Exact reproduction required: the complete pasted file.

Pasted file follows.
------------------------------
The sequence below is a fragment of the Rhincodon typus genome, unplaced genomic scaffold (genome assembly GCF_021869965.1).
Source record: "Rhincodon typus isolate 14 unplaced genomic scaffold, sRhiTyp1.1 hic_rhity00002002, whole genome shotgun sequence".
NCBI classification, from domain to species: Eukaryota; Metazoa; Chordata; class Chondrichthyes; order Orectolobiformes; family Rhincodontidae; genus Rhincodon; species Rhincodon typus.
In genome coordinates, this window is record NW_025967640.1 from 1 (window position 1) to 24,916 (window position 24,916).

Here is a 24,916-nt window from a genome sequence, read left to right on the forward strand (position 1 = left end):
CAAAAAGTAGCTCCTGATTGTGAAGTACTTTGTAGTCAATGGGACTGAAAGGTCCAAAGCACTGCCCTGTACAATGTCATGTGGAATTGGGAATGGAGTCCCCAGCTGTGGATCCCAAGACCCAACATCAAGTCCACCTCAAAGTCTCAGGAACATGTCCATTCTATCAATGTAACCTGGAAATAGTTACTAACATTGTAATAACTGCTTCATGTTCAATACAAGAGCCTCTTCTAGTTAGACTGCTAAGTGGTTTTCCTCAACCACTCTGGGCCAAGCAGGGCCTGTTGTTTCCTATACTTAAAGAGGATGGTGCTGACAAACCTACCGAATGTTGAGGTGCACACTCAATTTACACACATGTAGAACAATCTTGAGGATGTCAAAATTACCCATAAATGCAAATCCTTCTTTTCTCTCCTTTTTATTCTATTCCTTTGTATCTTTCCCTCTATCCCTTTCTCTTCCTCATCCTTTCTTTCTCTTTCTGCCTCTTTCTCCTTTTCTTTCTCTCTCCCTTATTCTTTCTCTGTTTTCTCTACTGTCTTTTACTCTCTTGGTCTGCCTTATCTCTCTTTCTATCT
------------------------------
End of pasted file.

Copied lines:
The sequence below is a fragment of the Rhincodon typus genome, unplaced genomic scaffold (genome assembly GCF_021869965.1).
Source record: "Rhincodon typus isolate 14 unplaced genomic scaffold, sRhiTyp1.1 hic_rhity00002002, whole genome shotgun sequence".
NCBI classification, from domain to species: Eukaryota; Metazoa; Chordata; class Chondrichthyes; order Orectolobiformes; family Rhincodontidae; genus Rhincodon; species Rhincodon typus.
In genome coordinates, this window is record NW_025967640.1 from 1 (window position 1) to 24,916 (window position 24,916).

Here is a 24,916-nt window from a genome sequence, read left to right on the forward strand (position 1 = left end):
CAAAAAGTAGCTCCTGATTGTGAAGTACTTTGTAGTCAATGGGACTGAAAGGTCCAAAGCACTGCCCTGTACAATGTCATGTGGAATTGGGAATGGAGTCCCCAGCTGTGGATCCCAAGACCCAACATCAAGTCCACCTCAAAGTCTCAGGAACATGTCCATTCTATCAATGTAACCTGGAAATAGTTACTAACATTGTAATAACTGCTTCATGTTCAATACAAGAGCCTCTTCTAGTTAGACTGCTAAGTGGTTTTCCTCAACCACTCTGGGCCAAGCAGGGCCTGTTGTTTCCTATACTTAAAGAGGATGGTGCTGACAAACCTACCGAATGTTGAGGTGCACACTCAATTTACACACATGTAGAACAATCTTGAGGATGTCAAAATTACCCATAAATGCAAATCCTTCTTTTCTCTCCTTTTTATTCTATTCCTTTGTATCTTTCCCTCTATCCCTTTCTCTTCCTCATCCTTTCTTTCTCTTTCTGCCTCTTTCTCCTTTTCTTTCTCTCTCCCTTATTCTTTCTCTGTTTTCTCTACTGTCTTTTACTCTCTTGGTCTGCCTTATCTCTCTTTCTATCT